One click led to another and I ended up learning that in December 2008, the CT DOE opened up the bidding process for a curriculum grant for the Connecticut Algebra I Model. They don’t appear to have had an overwhelming response given that of 25 available spaces at the bidder’s conference, only 4 were taken. Four. Not yet ready to abandon all hope, I trudged on to the winning proposal submitted by the Connecticut Academy for Education folks.
I was stopped dead in my tracks when I hit page 8, regarding personnel:
“The Steering Committee includes a diverse group of individuals, respected within the state, nationally, and internationally, who will provide vision and guidance for the work. The committee members are Steve Leinwand…”
This would be the same Steven Leinwand who in February 1994 said, It’s Time to Abandon Computational Algorithms.
"It's time to recognize that, for many students, real mathematical power, on the one hand, and facility with multidigit, pencil-and-paper computational algorithms, on the other, are mutually exclusive. In fact, it's time to acknowledge that continuing to teach these skills to our students is not only unnecessary, but counterproductive and downright dangerous."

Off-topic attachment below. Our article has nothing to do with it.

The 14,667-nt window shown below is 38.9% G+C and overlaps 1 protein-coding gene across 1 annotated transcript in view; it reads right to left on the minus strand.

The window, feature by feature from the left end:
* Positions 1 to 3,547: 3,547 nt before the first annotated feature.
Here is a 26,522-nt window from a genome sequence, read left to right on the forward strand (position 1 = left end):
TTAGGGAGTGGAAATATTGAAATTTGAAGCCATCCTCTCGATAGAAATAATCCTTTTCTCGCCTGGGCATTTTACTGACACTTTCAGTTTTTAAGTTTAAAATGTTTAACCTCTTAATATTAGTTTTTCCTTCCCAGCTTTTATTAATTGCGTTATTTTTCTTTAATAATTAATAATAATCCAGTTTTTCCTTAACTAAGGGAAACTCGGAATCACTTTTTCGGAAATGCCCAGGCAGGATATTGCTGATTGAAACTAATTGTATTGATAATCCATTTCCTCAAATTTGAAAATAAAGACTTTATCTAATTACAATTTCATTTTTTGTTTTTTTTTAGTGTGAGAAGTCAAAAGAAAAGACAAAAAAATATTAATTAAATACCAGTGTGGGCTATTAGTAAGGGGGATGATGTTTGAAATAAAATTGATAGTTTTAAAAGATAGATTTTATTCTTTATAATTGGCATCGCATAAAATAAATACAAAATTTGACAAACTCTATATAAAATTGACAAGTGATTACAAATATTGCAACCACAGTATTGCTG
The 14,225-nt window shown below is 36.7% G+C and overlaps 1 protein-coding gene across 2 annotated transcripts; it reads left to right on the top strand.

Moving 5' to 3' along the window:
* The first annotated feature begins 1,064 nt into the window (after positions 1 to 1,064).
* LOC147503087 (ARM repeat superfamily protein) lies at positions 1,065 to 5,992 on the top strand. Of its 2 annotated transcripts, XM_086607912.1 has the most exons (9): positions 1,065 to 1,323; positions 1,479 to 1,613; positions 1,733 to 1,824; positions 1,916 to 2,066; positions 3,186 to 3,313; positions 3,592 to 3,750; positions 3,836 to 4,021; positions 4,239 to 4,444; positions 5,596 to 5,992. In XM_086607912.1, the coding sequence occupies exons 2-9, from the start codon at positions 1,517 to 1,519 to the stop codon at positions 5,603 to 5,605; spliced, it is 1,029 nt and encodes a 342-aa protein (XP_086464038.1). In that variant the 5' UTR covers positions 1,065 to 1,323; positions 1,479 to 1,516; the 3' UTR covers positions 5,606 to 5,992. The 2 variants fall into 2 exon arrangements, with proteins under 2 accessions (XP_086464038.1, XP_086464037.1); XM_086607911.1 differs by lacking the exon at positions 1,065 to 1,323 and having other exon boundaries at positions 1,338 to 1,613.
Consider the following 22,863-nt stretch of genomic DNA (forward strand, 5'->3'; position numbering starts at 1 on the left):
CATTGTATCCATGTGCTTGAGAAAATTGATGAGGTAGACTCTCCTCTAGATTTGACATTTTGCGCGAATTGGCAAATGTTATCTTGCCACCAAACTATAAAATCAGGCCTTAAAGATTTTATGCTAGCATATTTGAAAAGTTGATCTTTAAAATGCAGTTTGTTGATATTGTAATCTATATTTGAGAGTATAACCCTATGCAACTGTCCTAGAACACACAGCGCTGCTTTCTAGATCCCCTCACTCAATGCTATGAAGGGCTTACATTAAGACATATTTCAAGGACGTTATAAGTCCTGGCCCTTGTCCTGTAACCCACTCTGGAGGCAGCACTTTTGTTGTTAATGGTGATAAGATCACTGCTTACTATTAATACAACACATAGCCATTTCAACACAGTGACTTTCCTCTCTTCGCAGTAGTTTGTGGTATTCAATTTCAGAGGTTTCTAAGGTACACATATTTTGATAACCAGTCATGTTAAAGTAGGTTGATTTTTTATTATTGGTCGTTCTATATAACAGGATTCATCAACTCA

The same Steven Leinwand who in September 1998 sealed our doom with CT Math PIRK. The very man who can take all much of the credit for our failing math standards -- earning an “F” as well as a place on the list of “states to shun”. His hand in our state standards is glaringly obvious and the result of his handiwork makes it no surprise that 40% of incoming freshman at Central, Eastern, Southern and Western Connecticut state universities are ending up in remedial math. (Courant)
The same Steven Leinwand who made decisions on which math programs recommended by the Department of Education to the tune of billions of edu-dollars, would be rated “exemplary” or “promising” despite having “personal connections with ‘exemplary’ curricula.” (Math Problems) The very programs which have prompted districts such as my own to sink boatloads of taxpayer money into well-hyped and expertly marketed snake-oil.
Yes. He’s back.
He’s crept back into the Connecticut math standards game and that’s a very, very bad thing.
In fact, I'd say it's "counterproductive and downright dangerous".
*Not surprisingly, Connecticut is NOT on the list of states with standards for Algebra I and II courses. (National Mathematics Advisory Panel Final Report: Report of the Task Group on Conceptual Knowledge and Skills- Figure 2)